Nepal Earthquake Q&A  with Deepesh Das Shrestha

June 11, 2015

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This interview was conducted during the first few weeks of May 2015

Deepesh Das Shrestha is Assistance External Relations Officer for UNHCR, the UN Refugee Agency, in Kathmandu, Nepal. Deepesh had been working for UNHCR for just over three months when the devastating 7.8 magnitude earthquake hit the country on April 25, 2015. UNHCR spoke with Deepesh during the first weeks of May about the destruction and UNHCR’s response.

Where were you when the earthquake hit? How did you feel and what happened?
It was Saturday and a public holiday in Nepal. I was in the living room with my three-year-old daughter Mrinal. It was around noontime and as the shaking started I felt a bit alert but not too worried. As it got more and more intense I realized that the shaking was an earthquake and I immediately got on the ground and covered my daughter tightly and just stayed on the floor hoping, waiting for the shaking to stop. My mother and wife were shouting “earthquake” and I yelled at them to lie down and cover their heads.

When it stopped we immediately ran outside and away from the house in case another aftershock brought it down. Everyone was out on the streets and everyone just looked terrified and panicked. Nobody knew what had happened or what was coming. My mind was blank.

Can you tell us about the destruction?
In the first few hours after the quake, we stayed out in open space. After about 3-4 hours, once I’d helped settle my family, I started to think about work and everyone else across the city. I live in Kathmandu and rumours were spreading. Everyone was talking about lots of people being killed. I wanted to go and have a look and find out what was happening as I knew that we could help. My family asked me not to go but they were safe and so I took my bike and went to the metropolitan and tourist areas and saw that things were in bad shape.

In the days that followed, the reports of destruction in other parts of the country began to reach us but so many areas are still inaccessible. There is a lot of work to do just to reach the hardest hit areas and we know that the people there will be the most in need of our help.

What are the challenges? What logistical difficulties is UNHCR facing?
The logistical challenges are immense here. Most people affected live in very remote areas and landslides have left roads blocked and many parts are still inaccessible. The rugged terrain of Nepal means it’s difficult to travel from one area to another at the best times. We were lucky to have supplies stationed through the country that could be diverted to the affected districts. The last distribution was delivered on five trucks and while travelling to one district, the road was so badly blocked by a landslide that the security forces accompanying UNHCR had to carry the consignment over on foot.  The weather is also an issue. With bad weather, the chance of landslide increases.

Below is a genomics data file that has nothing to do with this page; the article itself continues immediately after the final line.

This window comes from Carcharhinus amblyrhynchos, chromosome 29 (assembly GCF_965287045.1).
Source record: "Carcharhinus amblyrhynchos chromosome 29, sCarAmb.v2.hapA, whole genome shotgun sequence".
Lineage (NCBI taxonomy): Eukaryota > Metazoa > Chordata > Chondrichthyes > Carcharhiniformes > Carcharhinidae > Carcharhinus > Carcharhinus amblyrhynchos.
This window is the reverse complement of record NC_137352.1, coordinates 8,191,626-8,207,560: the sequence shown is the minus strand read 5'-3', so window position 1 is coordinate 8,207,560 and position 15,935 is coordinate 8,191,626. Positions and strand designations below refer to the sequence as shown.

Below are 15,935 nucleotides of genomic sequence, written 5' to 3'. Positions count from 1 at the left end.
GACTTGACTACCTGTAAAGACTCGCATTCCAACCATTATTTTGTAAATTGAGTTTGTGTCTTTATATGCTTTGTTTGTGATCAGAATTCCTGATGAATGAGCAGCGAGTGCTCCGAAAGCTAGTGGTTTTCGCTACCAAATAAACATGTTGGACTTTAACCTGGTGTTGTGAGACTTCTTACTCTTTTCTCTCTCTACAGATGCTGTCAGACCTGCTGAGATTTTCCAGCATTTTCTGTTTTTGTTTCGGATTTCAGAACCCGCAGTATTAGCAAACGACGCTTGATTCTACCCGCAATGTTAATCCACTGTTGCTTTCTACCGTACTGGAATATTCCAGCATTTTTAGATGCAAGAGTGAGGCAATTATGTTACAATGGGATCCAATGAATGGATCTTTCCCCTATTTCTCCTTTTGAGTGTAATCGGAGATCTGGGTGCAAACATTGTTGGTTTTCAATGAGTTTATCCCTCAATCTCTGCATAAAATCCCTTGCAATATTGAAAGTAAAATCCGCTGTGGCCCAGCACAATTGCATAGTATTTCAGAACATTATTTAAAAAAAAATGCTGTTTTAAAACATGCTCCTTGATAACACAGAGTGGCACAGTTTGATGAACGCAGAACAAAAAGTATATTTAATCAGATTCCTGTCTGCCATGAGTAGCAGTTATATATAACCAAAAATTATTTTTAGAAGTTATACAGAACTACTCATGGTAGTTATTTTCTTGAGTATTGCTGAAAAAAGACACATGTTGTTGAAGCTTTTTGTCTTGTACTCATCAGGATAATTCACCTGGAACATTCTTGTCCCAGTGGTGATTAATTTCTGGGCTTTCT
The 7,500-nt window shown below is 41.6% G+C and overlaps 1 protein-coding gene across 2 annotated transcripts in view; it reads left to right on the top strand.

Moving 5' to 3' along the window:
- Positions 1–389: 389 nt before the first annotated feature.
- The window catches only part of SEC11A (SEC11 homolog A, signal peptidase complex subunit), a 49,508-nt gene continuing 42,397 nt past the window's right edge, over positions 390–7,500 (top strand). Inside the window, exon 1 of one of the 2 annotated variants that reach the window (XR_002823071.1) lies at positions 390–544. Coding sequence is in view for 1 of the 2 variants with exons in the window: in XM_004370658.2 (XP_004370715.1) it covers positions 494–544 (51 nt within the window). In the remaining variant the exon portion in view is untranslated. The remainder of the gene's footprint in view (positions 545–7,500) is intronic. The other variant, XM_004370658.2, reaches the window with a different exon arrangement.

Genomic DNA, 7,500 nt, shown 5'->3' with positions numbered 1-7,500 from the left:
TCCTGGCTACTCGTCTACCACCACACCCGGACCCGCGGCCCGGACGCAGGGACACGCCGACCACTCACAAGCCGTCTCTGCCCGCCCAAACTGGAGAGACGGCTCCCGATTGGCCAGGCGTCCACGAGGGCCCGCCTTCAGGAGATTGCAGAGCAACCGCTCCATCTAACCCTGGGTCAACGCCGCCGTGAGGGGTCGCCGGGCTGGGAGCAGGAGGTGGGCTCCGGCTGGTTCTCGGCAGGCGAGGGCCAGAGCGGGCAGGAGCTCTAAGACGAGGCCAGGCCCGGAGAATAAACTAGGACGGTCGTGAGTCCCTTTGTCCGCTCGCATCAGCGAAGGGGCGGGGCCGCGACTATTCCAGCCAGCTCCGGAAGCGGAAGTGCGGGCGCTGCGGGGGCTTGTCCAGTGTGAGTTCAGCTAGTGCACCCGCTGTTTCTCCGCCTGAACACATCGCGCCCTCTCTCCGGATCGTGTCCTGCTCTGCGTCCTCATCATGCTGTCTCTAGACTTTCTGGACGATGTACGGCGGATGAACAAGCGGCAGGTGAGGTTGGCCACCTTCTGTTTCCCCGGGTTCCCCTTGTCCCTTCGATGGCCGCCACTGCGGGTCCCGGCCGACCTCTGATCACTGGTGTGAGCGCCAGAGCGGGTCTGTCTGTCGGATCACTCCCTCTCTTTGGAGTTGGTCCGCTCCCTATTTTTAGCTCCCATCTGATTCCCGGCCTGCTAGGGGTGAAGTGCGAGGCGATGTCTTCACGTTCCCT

Can you tell us about one person or family you have met and why their story touched you?
I met a woman and her two-month-old son in Bhaktapur city. Their home and every other house has been completely destroyed and they are now living in a communal tent outside their house. Around 60 people are crammed in one small tent. They don’t have proper food and there is no suitable place for them to stay. All her thoughts are just for her son though. She was breastfeeding him at this time of the quake and just made it from her home.  At the moment, her biggest concerns are that her son will get sick without shelter. There are many stories like this and it was very painful to watch and see.

Why are you doing this? Why do you believe it’s important to help?
I cannot express in words how this quake has made me feel. Even now, days later, my mind turns blank when I think of what happened and I have to refocus.  I remind myself of all that I am I doing, what I should be doing and that I have to keep going to get things done.

There are so many people who’ve been heavily affected by the quake, and working a t UNHCR gives us an opportunity to work for the welfare of everyone else. That’s what keeps me going day and night. I want to share their pain and struggle and perhaps do something that might make them feel a little better, make a little difference. Right now with this emergency, that’s what matter the most. We must work together to help those who need it. In the tough and busy times I have great satisfaction that UNHCR is actually helping.

I keep  going because of the  passion I have for the people who I know are in need. That’s what makes me carry on and keep going. At the end of the day, what matters most is if you are able to make some kind of difference.

How can a donation make a difference?
Your support is critical right now. Each and every person contributing, even small contributions can make a big difference to people’s lives. This is a massive emergency and there are so many people  in need. People have lost everything – family members, property, there’s nowhere for them to go – Nepal will have to start again. Contributing right now will make a huge difference to the people of Nepal and allow UNHCR to support the most affected families. I hope people will remain engaged, keep us in their thoughts, and continue to give to help those who are affected.

A special thanks to our donors who have provided critical support to aid emergency relief efforts in Nepal and around the world.